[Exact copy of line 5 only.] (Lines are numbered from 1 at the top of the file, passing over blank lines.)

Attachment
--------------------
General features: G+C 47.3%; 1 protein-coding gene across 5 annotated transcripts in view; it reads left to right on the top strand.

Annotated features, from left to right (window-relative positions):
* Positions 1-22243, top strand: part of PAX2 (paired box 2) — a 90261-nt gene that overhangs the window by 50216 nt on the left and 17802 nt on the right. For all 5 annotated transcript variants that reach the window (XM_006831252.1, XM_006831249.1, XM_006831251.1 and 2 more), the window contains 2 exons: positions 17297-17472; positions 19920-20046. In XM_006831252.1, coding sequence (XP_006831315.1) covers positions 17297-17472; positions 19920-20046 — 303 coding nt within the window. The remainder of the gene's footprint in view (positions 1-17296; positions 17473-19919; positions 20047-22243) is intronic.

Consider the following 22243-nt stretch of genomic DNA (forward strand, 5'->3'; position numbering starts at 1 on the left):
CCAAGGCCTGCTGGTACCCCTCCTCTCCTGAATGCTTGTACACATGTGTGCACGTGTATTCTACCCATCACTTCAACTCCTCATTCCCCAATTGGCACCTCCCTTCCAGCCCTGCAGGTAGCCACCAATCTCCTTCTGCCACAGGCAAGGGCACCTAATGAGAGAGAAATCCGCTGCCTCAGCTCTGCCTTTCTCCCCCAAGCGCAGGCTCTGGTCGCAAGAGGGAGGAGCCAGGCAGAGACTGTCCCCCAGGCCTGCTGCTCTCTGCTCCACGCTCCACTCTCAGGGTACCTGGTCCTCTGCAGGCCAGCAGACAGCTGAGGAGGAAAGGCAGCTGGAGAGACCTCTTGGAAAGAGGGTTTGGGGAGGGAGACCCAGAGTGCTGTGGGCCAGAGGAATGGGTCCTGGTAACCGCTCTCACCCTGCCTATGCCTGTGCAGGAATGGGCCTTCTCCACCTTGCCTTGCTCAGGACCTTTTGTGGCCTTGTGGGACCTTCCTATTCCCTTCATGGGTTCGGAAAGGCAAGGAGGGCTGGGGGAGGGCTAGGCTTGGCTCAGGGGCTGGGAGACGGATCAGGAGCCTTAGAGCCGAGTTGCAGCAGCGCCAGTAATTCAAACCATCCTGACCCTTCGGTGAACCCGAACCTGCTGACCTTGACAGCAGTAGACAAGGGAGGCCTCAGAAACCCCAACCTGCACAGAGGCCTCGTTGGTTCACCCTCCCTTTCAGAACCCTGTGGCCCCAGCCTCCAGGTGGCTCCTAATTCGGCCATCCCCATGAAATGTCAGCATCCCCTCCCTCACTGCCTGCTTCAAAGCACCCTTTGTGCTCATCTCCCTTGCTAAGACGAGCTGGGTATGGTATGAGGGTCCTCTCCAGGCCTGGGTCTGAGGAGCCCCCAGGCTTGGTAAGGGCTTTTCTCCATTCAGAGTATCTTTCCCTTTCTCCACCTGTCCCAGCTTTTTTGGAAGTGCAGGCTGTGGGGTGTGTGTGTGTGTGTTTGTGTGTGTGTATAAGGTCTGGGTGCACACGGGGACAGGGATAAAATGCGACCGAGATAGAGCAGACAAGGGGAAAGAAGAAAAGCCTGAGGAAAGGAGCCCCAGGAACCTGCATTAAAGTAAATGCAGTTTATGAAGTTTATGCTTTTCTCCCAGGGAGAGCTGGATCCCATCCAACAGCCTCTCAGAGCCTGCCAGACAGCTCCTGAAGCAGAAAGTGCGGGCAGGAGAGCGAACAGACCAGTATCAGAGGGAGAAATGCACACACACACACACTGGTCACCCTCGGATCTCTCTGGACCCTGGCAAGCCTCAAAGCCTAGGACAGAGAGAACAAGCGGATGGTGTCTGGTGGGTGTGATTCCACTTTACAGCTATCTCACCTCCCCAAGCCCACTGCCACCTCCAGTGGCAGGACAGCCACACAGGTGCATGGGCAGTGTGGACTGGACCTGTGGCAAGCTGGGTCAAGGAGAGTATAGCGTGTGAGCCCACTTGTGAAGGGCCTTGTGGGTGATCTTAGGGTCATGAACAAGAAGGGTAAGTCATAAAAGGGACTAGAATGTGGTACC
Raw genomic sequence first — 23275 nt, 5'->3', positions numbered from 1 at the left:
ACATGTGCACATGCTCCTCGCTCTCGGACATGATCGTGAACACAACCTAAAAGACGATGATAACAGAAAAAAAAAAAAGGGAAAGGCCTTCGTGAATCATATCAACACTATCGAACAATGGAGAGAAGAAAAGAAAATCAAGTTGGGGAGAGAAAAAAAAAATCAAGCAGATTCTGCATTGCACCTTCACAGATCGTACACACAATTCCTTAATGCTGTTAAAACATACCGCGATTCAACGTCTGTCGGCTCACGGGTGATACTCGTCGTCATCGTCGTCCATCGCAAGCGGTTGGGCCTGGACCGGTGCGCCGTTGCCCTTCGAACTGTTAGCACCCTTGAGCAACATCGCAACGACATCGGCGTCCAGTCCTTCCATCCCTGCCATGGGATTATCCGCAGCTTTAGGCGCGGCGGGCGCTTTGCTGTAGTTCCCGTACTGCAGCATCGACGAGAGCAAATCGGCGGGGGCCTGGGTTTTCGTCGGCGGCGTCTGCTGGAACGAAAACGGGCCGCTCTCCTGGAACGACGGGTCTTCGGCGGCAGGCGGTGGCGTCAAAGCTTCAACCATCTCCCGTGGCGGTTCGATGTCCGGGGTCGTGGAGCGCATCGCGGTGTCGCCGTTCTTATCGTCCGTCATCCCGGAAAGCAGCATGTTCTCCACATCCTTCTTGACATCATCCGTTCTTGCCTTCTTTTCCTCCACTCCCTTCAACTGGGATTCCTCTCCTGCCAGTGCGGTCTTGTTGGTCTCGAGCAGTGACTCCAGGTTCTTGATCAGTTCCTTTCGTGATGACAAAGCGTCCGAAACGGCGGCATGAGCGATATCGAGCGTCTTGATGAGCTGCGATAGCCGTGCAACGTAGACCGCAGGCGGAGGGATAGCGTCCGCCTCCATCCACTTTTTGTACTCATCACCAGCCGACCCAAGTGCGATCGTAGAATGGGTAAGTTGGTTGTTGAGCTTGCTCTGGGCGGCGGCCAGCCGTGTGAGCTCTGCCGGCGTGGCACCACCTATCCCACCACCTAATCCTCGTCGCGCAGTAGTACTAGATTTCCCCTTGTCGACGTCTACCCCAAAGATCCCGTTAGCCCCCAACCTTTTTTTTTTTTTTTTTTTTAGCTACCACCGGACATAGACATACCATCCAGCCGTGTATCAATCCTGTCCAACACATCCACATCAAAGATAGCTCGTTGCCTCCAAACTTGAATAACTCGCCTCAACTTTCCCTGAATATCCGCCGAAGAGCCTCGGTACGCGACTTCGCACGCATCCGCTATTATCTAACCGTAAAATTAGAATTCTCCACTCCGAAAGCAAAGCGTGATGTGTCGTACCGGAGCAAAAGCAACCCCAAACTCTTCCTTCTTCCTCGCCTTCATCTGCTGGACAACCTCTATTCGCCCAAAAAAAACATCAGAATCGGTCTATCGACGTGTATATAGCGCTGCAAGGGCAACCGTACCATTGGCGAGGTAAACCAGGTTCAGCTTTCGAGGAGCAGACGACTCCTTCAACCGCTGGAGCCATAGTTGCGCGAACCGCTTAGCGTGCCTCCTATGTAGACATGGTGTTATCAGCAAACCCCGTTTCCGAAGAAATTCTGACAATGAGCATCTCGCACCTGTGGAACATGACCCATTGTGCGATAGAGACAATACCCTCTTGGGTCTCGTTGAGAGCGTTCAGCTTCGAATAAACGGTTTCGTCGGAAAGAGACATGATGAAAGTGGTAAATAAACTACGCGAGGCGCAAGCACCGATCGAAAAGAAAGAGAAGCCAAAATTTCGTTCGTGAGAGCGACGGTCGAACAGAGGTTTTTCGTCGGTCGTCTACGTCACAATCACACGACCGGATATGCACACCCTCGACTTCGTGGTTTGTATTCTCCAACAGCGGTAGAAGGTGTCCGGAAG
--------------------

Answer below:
CCAAGGCCTGCTGGTACCCCTCCTCTCCTGAATGCTTGTACACATGTGTGCACGTGTATTCTACCCATCACTTCAACTCCTCATTCCCCAATTGGCACCTCCCTTCCAGCCCTGCAGGTAGCCACCAATCTCCTTCTGCCACAGGCAAGGGCACCTAATGAGAGAGAAATCCGCTGCCTCAGCTCTGCCTTTCTCCCCCAAGCGCAGGCTCTGGTCGCAAGAGGGAGGAGCCAGGCAGAGACTGTCCCCCAGGCCTGCTGCTCTCTGCTCCACGCTCCACTCTCAGGGTACCTGGTCCTCTGCAGGCCAGCAGACAGCTGAGGAGGAAAGGCAGCTGGAGAGACCTCTTGGAAAGAGGGTTTGGGGAGGGAGACCCAGAGTGCTGTGGGCCAGAGGAATGGGTCCTGGTAACCGCTCTCACCCTGCCTATGCCTGTGCAGGAATGGGCCTTCTCCACCTTGCCTTGCTCAGGACCTTTTGTGGCCTTGTGGGACCTTCCTATTCCCTTCATGGGTTCGGAAAGGCAAGGAGGGCTGGGGGAGGGCTAGGCTTGGCTCAGGGGCTGGGAGACGGATCAGGAGCCTTAGAGCCGAGTTGCAGCAGCGCCAGTAATTCAAACCATCCTGACCCTTCGGTGAACCCGAACCTGCTGACCTTGACAGCAGTAGACAAGGGAGGCCTCAGAAACCCCAACCTGCACAGAGGCCTCGTTGGTTCACCCTCCCTTTCAGAACCCTGTGGCCCCAGCCTCCAGGTGGCTCCTAATTCGGCCATCCCCATGAAATGTCAGCATCCCCTCCCTCACTGCCTGCTTCAAAGCACCCTTTGTGCTCATCTCCCTTGCTAAGACGAGCTGGGTATGGTATGAGGGTCCTCTCCAGGCCTGGGTCTGAGGAGCCCCCAGGCTTGGTAAGGGCTTTTCTCCATTCAGAGTATCTTTCCCTTTCTCCACCTGTCCCAGCTTTTTTGGAAGTGCAGGCTGTGGGGTGTGTGTGTGTGTGTTTGTGTGTGTGTATAAGGTCTGGGTGCACACGGGGACAGGGATAAAATGCGACCGAGATAGAGCAGACAAGGGGAAAGAAGAAAAGCCTGAGGAAAGGAGCCCCAGGAACCTGCATTAAAGTAAATGCAGTTTATGAAGTTTATGCTTTTCTCCCAGGGAGAGCTGGATCCCATCCAACAGCCTCTCAGAGCCTGCCAGACAGCTCCTGAAGCAGAAAGTGCGGGCAGGAGAGCGAACAGACCAGTATCAGAGGGAGAAATGCACACACACACACACTGGTCACCCTCGGATCTCTCTGGACCCTGGCAAGCCTCAAAGCCTAGGACAGAGAGAACAAGCGGATGGTGTCTGGTGGGTGTGATTCCACTTTACAGCTATCTCACCTCCCCAAGCCCACTGCCACCTCCAGTGGCAGGACAGCCACACAGGTGCATGGGCAGTGTGGACTGGACCTGTGGCAAGCTGGGTCAAGGAGAGTATAGCGTGTGAGCCCACTTGTGAAGGGCCTTGTGGGTGATCTTAGGGTCATGAACAAGAAGGGTAAGTCATAAAAGGGACTAGAATGTGGTACC